A new engineering research project at West Virginia University has the potential to make a demonstrable impact on the efficiency of electricity generation in the United States, decreasing carbon emissions and lowering costs for consumers.
Today, natural gas turbines are responsible for generating more than a third of the country’s electricity supply. A $700,000 award from the United States Department of Energy’s Advanced Research Projects Agency-Energy, known as ARPA-E, will allow researchers from the Statler College of Engineering and Mineral Resources to develop a new method to burn the gases used at a higher temperature, which will result in a dramatic decrease of carbon dioxide emissions.
The award will be used to develop a brand-new class of materials using advanced 3D printing techniques that can increase the current base metal temperature of gas turbine systems from 1100 degrees Celsius to 1300 degrees Celsius and increase operating temperatures from 1600 degrees Celsius to 1800 degrees Celsius.
According to Xingbo Liu, interim associate dean for research and Statler Endowed Chair professor of mechanical and aerospace engineering, and principal investigator of the project, the new 3D printing technique will allow the use of refractory materials, a group of metallic elements that are highly resistant to heat and wear, to be used in place of traditional nickel-based alloys that are commonly used in the aviation and power generation industries.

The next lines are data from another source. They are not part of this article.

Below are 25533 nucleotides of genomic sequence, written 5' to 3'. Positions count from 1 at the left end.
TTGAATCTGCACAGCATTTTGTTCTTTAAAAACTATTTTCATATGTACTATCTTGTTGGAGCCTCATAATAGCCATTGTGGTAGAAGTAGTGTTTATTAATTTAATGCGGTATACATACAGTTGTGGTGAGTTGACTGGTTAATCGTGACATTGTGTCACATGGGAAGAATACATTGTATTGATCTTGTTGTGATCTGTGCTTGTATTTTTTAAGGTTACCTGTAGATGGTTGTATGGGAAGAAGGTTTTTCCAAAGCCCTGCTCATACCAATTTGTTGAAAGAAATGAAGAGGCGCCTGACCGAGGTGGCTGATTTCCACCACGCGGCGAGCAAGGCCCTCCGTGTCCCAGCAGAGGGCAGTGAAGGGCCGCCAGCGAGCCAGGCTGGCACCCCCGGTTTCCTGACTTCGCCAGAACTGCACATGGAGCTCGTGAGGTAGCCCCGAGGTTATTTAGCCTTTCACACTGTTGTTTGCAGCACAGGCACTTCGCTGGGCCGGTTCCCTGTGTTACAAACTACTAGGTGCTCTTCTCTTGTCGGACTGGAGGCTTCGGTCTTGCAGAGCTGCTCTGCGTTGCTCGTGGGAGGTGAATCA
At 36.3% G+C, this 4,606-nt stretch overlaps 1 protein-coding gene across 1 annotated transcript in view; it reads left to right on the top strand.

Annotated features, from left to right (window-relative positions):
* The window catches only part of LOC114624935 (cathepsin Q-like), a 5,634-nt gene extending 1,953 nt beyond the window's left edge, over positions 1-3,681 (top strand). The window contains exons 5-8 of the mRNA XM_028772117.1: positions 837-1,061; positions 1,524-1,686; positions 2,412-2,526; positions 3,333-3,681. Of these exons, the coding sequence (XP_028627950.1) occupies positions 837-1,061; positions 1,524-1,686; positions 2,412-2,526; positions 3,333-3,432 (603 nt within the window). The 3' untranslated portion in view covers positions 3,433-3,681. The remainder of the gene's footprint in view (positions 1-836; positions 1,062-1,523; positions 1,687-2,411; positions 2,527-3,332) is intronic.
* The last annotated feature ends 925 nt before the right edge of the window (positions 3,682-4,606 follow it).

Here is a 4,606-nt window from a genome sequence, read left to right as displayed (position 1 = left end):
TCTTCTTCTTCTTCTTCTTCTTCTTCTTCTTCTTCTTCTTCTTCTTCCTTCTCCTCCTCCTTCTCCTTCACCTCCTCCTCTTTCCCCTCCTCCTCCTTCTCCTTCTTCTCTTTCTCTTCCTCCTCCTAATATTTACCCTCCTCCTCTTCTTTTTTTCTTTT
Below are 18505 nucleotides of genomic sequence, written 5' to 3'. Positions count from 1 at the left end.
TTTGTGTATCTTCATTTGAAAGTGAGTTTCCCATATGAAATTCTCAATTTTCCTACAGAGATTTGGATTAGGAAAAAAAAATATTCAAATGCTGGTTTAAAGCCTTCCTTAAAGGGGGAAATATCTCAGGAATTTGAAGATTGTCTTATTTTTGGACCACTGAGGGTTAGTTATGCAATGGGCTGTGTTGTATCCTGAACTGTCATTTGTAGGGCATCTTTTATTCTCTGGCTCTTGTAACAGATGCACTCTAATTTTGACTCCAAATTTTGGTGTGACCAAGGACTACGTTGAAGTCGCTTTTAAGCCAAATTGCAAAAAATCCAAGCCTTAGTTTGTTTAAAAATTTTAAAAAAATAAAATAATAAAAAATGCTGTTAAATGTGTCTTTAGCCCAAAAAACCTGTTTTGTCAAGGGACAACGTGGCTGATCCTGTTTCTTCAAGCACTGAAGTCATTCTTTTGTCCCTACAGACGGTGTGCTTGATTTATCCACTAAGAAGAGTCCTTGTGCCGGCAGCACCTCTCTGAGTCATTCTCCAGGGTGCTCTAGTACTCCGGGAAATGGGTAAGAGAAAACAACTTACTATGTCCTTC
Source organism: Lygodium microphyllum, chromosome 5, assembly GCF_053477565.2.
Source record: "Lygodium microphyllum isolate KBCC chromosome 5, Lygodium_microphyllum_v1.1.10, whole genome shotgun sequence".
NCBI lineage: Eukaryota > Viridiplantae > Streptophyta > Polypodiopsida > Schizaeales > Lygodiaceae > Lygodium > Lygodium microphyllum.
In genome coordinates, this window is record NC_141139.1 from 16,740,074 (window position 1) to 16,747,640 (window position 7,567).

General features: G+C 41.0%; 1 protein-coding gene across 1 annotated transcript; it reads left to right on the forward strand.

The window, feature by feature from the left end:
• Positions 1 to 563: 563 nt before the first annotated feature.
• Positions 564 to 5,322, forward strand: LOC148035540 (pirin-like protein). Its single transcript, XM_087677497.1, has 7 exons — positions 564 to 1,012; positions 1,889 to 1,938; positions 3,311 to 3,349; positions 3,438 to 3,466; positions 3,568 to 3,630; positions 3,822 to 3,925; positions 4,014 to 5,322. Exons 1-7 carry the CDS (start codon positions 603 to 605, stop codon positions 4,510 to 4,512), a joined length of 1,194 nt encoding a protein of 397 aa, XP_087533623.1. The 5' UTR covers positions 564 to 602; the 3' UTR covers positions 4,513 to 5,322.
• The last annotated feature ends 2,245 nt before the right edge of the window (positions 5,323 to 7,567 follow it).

“According to ARPA-E’s analyses, such an increase of the operation temperature can lead to seven percent improvement in efficiency in the natural gas turbines used for electricity generation in the U.S.,” Liu said. “This represents a chance to save up to 15 to 16 quads of energy by 2050. A similar improvement in the turbines used for civilian aircraft represents another three to four quads of potential savings for U.S. air travel over the same time span.”
Liu explained that refractory metals have a higher melting point than traditional materials used to build gas turbine systems. The introduction of the new set of materials allows the natural gas to be burned at higher temperatures to operate the system, which translates to improved efficiency of the system and a significant decrease in carbon dioxide emissions.
The resulting research will improve the efficiency of the energy generation sector by developing materials that increase producers’ efficiency and create positive economic benefits for industrial and public consumers nationwide.
“This project is a combination of recent advancements in manufacturing and materials science,” Li said. “It could lead to the potential for us to develop next generation materials to use for turbines, which translates to lower cost, higher efficiency, and lower pollution.”
ARPA-E is considered the “crown jewel” of the Department of Energy’s programs, as they fund the most innovative and disruptive research in the US.
During Phase 1, Liu’s research team will demonstrate proof of concept for alloy compositions, coatings and manufacturing processes through modeling and laboratory scale testing of basic properties. If successful, the team will be selected to receive additional funding for the development of selected alloy compositions and coatings, as well as the production of generic small-scale turbine blades to demonstrate manufacturability of designs.
The researchers will work in collaboration with the National Energy Technology Laboratory, Leidos, University of Nebraska-Lincoln, and Advance Manufacturing LLC to complete the 18-month Phase 1 project.